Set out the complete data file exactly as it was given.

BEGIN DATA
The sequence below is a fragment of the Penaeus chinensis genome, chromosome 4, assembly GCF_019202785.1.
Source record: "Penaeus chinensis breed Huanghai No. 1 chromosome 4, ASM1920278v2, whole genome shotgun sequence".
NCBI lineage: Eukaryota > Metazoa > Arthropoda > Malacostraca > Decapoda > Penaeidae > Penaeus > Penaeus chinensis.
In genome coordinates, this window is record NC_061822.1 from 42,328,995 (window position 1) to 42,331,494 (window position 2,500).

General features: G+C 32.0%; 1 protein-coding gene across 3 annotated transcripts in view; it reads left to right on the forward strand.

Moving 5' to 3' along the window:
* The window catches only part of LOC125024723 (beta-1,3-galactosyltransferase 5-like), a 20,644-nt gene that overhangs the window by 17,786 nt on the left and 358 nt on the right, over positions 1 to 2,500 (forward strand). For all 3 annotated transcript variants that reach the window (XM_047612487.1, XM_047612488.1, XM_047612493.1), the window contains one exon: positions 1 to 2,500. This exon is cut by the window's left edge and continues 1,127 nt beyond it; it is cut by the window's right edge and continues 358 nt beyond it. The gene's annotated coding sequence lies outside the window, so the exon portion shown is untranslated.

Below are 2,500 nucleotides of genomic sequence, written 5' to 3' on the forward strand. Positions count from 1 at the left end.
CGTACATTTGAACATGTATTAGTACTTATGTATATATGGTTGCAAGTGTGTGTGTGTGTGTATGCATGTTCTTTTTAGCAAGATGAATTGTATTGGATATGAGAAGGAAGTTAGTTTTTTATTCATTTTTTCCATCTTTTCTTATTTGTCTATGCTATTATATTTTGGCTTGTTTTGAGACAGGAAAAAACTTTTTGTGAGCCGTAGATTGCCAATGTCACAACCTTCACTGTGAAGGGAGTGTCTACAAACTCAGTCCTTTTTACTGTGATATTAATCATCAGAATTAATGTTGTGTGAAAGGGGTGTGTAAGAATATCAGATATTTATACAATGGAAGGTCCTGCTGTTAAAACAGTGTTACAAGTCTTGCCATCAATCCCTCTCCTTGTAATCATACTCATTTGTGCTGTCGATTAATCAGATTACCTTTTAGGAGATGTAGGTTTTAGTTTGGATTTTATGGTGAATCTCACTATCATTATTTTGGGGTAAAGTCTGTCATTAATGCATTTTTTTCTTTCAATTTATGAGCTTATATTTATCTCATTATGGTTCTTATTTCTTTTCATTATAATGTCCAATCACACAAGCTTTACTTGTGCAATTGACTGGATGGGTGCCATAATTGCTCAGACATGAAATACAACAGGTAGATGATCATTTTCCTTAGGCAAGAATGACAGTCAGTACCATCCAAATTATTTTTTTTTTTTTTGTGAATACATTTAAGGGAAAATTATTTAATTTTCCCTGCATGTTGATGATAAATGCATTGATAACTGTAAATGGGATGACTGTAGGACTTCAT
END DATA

The sequence below is a fragment of the Penaeus chinensis genome, chromosome 4, assembly GCF_019202785.1.
Source record: "Penaeus chinensis breed Huanghai No. 1 chromosome 4, ASM1920278v2, whole genome shotgun sequence".
NCBI lineage: Eukaryota > Metazoa > Arthropoda > Malacostraca > Decapoda > Penaeidae > Penaeus > Penaeus chinensis.
In genome coordinates, this window is record NC_061822.1 from 42,328,995 (window position 1) to 42,331,494 (window position 2,500).

General features: G+C 32.0%; 1 protein-coding gene across 3 annotated transcripts in view; it reads left to right on the forward strand.

Moving 5' to 3' along the window:
* The window catches only part of LOC125024723 (beta-1,3-galactosyltransferase 5-like), a 20,644-nt gene that overhangs the window by 17,786 nt on the left and 358 nt on the right, over positions 1 to 2,500 (forward strand). For all 3 annotated transcript variants that reach the window (XM_047612487.1, XM_047612488.1, XM_047612493.1), the window contains one exon: positions 1 to 2,500. This exon is cut by the window's left edge and continues 1,127 nt beyond it; it is cut by the window's right edge and continues 358 nt beyond it. The gene's annotated coding sequence lies outside the window, so the exon portion shown is untranslated.

Below are 2,500 nucleotides of genomic sequence, written 5' to 3' on the forward strand. Positions count from 1 at the left end.
CGTACATTTGAACATGTATTAGTACTTATGTATATATGGTTGCAAGTGTGTGTGTGTGTGTATGCATGTTCTTTTTAGCAAGATGAATTGTATTGGATATGAGAAGGAAGTTAGTTTTTTATTCATTTTTTCCATCTTTTCTTATTTGTCTATGCTATTATATTTTGGCTTGTTTTGAGACAGGAAAAAACTTTTTGTGAGCCGTAGATTGCCAATGTCACAACCTTCACTGTGAAGGGAGTGTCTACAAACTCAGTCCTTTTTACTGTGATATTAATCATCAGAATTAATGTTGTGTGAAAGGGGTGTGTAAGAATATCAGATATTTATACAATGGAAGGTCCTGCTGTTAAAACAGTGTTACAAGTCTTGCCATCAATCCCTCTCCTTGTAATCATACTCATTTGTGCTGTCGATTAATCAGATTACCTTTTAGGAGATGTAGGTTTTAGTTTGGATTTTATGGTGAATCTCACTATCATTATTTTGGGGTAAAGTCTGTCATTAATGCATTTTTTTCTTTCAATTTATGAGCTTATATTTATCTCATTATGGTTCTTATTTCTTTTCATTATAATGTCCAATCACACAAGCTTTACTTGTGCAATTGACTGGATGGGTGCCATAATTGCTCAGACATGAAATACAACAGGTAGATGATCATTTTCCTTAGGCAAGAATGACAGTCAGTACCATCCAAATTATTTTTTTTTTTTTTGTGAATACATTTAAGGGAAAATTATTTAATTTTCCCTGCATGTTGATGATAAATGCATTGATAACTGTAAATGGGATGACTGTAGGACTTCAT